Prepare for lift-off.  It has to go up and then slide into the engine stand (left).
 I have already mounted the attaching hardware to the rear of the block.

Phase 1:  Complete. 
And now I have begun worrying that the mounting areas on the block will crack under the amount of load they are bearing.

To get access to the flywheel bolts, the rear seal of the engine needs to be removed.
 I have removed one bolt already, one massive bolt remains.

The rear cap is off and the flywheel bolts installed from the correct side.

Oil pan is cleaned and in place.  I have a lot of newspapers trying to soak up the engine barf.

And now the Eagle has landed...safely...barely.  During the lowering process, I could not get the engine stand to disconnect and the weight of the engine in the straps was off center.  Amazingly, my neighbor walked up at JUST THE RIGHT MOMENT to lend a hand!  Thanks, Joe.


Painted Ford grey.  Willys painted their engines OD, Ford painted theirs grey.  I purposely did not paint the water pump.  It has a lot of original, dirty grey that needs a bit of cleaning.  The pump will probably need to be replaced, anyhow.
 The seal is probably shot.
I also have my "once upon a time I forgot to order a rubber brake line" brake line in hand so I think I will tidy the brake system up.  Then we can begin to think about mounting the engine onto the chassis!

Engines...Door Number One: CJ2A or 3A or...Military?

I've got two complete engines that spin freely sitting on my garage floor at the moment.  One appears to be a postwar CJ2A (maybe 1947) and the other is a GPW wartime engine (mid 1942).  Both have positive attributes as well as issues that need to be addressed.  I figured since the CJ engine was strategically positioned in the middle of my floor, I would begin with that one.  It is, incidentally, the engine that I pulled out of the current jeep I am rebuilding.  Although it isn't original to the jeep, it was with it when I bought it.
I began with removing some of the various bolt-on components on the block.  With a large portion of surface area now exposed, I was able to get a combination of hand grinder wire wheel, wire brushes of assorted sizes, and flat headed screwdrivers across most of it.  Between the layers of dirt and grease, the paint came off quite easily.  I promptly coated it with the rust prohibitor/converter chemical and then primed the upper portion of the block.  I will do the bottom portion (oil pan) when I put the block up on an engine stand.  The head is just sitting on the engine, not bolted on, to try to keep the dust and dirt out.
CJ2A pre-clean front.

CJ2A side.

CJ2A rear.

CJ2A side.

CJ2A post clean.  Note the oil pan has not been touched, and the head is just sitting in place. 
This head will not be used with this block.


With it mostly cleaned, I could then actually see where the problems are!  The exhaust manifold's bolt ears have been broken off where the exhaust pipe will connect to it.  That stinks.  Other than that, it looks pretty good.  I have a second manifold laying in the garage, unattached to an engine, but it is cracked.  The exhaust manifold get the brunt of high temperatures, so, unfortunately, it is common to find them broken.  I have yet to make my mind up what I am going to do with it.  Cast iron can be difficult and sometimes impossible to repair.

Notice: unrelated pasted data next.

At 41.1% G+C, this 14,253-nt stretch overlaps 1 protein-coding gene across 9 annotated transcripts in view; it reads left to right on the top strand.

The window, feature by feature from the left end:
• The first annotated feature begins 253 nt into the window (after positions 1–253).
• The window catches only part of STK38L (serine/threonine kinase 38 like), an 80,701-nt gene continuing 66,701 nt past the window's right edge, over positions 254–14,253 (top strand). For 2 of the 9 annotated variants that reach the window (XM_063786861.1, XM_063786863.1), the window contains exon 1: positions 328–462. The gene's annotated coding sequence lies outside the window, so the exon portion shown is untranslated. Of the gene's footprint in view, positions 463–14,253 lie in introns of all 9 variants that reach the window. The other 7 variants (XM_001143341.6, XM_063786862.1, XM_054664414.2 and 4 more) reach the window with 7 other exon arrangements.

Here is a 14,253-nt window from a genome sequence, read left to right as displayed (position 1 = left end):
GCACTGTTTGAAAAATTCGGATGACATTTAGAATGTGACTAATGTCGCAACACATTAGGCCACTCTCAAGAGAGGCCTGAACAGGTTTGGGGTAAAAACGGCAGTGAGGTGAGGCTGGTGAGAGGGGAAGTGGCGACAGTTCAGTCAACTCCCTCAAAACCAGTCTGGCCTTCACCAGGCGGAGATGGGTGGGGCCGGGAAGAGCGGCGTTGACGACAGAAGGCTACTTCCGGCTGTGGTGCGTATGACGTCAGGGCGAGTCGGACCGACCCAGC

Location of the broken bolt ears on the exhaust manifold.
The other issue I discovered is that the exhaust valve on cylinder #4 is a bit sticky.  It will move into the open position, but it will not drop back to the closed position.  I discovered this when I removed the side cover so I could inspect all of the valves and adjust them if necessary.  I was spinning the crank nut in the front of the engine watching all of the valves operate.  Something looked odd, though, but I couldn't figure it out.  Well, the oddball was #4 exhaust not closing!  I could tap it with a rubber mallet and it would shut.  Then, as I rotated the crank, it would open and then not close again.  Since it will move, I am hoping that it just has a bunk of gunk that needs cleaned off of the stem inside the guide.  Might as well address it now, though.

In a perfect engine, the valve locks are removed and the valve will slide out without resistance.  This valve was not budging.  It is well documented that on side valve engines (which is what this is) the valves tend to get gunky with exhaust and old gas residue and such.  After a lot of agony where I had to exert an over-abundance of patience on my part, the valve was removed.  Throughout the process, I even contacted one of my fellow jeepers for some advice.  Thanks, Phil!

Once the valve was removed, I inspected it and it seemed like it was fine.  Nonetheless, I cleaned it up and then turned my attention to the valve guide.  The inside of the valve was pretty dirty with carbon and gunk.  I used some carb cleaner and my rifle bore cleaning rod.  Pretty creative on my part, I think!  The valve guide isn't quite shiny clean you can eat off of it, but when I dropped the valve back in, well, it fell right into place without any resistance.  Nice.  Since I am here, I might as well go ahead and clean the other seven, right?  C'mon on over, Jeff, and get your mits dirty.